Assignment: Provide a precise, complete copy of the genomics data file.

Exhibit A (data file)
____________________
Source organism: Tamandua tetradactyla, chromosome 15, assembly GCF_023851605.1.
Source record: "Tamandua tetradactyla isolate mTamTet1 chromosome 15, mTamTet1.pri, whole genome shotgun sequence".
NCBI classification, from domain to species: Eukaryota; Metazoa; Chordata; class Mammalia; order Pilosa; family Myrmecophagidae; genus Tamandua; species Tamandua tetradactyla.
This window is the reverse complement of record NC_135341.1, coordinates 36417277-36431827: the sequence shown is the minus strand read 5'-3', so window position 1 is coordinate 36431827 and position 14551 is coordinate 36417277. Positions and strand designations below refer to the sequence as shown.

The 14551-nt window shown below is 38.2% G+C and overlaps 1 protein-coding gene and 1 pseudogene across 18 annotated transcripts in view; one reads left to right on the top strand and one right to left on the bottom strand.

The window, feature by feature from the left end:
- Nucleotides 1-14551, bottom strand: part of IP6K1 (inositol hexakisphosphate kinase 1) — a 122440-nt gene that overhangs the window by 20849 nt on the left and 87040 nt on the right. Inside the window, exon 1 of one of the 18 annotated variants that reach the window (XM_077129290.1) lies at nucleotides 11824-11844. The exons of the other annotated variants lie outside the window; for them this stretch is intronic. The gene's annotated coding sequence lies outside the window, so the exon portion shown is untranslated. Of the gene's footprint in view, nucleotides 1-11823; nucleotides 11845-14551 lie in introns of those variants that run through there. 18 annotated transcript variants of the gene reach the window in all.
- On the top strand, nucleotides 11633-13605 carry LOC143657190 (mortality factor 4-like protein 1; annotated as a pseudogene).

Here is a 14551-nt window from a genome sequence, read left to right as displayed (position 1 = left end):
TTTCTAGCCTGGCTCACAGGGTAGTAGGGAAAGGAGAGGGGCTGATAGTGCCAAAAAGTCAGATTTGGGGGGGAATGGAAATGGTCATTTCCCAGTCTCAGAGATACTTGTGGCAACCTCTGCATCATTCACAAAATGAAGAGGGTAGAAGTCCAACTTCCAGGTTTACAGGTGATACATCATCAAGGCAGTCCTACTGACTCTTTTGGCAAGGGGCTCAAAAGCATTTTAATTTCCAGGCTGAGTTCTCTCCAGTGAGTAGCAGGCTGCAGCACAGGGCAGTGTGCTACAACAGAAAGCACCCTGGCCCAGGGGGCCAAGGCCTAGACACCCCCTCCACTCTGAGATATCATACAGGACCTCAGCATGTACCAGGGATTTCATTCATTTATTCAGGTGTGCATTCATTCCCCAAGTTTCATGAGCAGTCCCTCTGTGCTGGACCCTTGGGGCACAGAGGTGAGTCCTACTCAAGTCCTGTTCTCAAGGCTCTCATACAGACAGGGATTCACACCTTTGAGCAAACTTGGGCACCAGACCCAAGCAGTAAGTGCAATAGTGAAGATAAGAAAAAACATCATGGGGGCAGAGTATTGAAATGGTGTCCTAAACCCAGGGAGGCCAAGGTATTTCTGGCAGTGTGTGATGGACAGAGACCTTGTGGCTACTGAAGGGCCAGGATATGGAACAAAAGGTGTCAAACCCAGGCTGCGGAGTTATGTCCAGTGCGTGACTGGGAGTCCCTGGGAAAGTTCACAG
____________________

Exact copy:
Source organism: Tamandua tetradactyla, chromosome 15, assembly GCF_023851605.1.
Source record: "Tamandua tetradactyla isolate mTamTet1 chromosome 15, mTamTet1.pri, whole genome shotgun sequence".
NCBI classification, from domain to species: Eukaryota; Metazoa; Chordata; class Mammalia; order Pilosa; family Myrmecophagidae; genus Tamandua; species Tamandua tetradactyla.
This window is the reverse complement of record NC_135341.1, coordinates 36417277-36431827: the sequence shown is the minus strand read 5'-3', so window position 1 is coordinate 36431827 and position 14551 is coordinate 36417277. Positions and strand designations below refer to the sequence as shown.

The 14551-nt window shown below is 38.2% G+C and overlaps 1 protein-coding gene and 1 pseudogene across 18 annotated transcripts in view; one reads left to right on the top strand and one right to left on the bottom strand.

The window, feature by feature from the left end:
- Nucleotides 1-14551, bottom strand: part of IP6K1 (inositol hexakisphosphate kinase 1) — a 122440-nt gene that overhangs the window by 20849 nt on the left and 87040 nt on the right. Inside the window, exon 1 of one of the 18 annotated variants that reach the window (XM_077129290.1) lies at nucleotides 11824-11844. The exons of the other annotated variants lie outside the window; for them this stretch is intronic. The gene's annotated coding sequence lies outside the window, so the exon portion shown is untranslated. Of the gene's footprint in view, nucleotides 1-11823; nucleotides 11845-14551 lie in introns of those variants that run through there. 18 annotated transcript variants of the gene reach the window in all.
- On the top strand, nucleotides 11633-13605 carry LOC143657190 (mortality factor 4-like protein 1; annotated as a pseudogene).

Here is a 14551-nt window from a genome sequence, read left to right as displayed (position 1 = left end):
TTTCTAGCCTGGCTCACAGGGTAGTAGGGAAAGGAGAGGGGCTGATAGTGCCAAAAAGTCAGATTTGGGGGGGAATGGAAATGGTCATTTCCCAGTCTCAGAGATACTTGTGGCAACCTCTGCATCATTCACAAAATGAAGAGGGTAGAAGTCCAACTTCCAGGTTTACAGGTGATACATCATCAAGGCAGTCCTACTGACTCTTTTGGCAAGGGGCTCAAAAGCATTTTAATTTCCAGGCTGAGTTCTCTCCAGTGAGTAGCAGGCTGCAGCACAGGGCAGTGTGCTACAACAGAAAGCACCCTGGCCCAGGGGGCCAAGGCCTAGACACCCCCTCCACTCTGAGATATCATACAGGACCTCAGCATGTACCAGGGATTTCATTCATTTATTCAGGTGTGCATTCATTCCCCAAGTTTCATGAGCAGTCCCTCTGTGCTGGACCCTTGGGGCACAGAGGTGAGTCCTACTCAAGTCCTGTTCTCAAGGCTCTCATACAGACAGGGATTCACACCTTTGAGCAAACTTGGGCACCAGACCCAAGCAGTAAGTGCAATAGTGAAGATAAGAAAAAACATCATGGGGGCAGAGTATTGAAATGGTGTCCTAAACCCAGGGAGGCCAAGGTATTTCTGGCAGTGTGTGATGGACAGAGACCTTGTGGCTACTGAAGGGCCAGGATATGGAACAAAAGGTGTCAAACCCAGGCTGCGGAGTTATGTCCAGTGCGTGACTGGGAGTCCCTGGGAAAGTTCACAG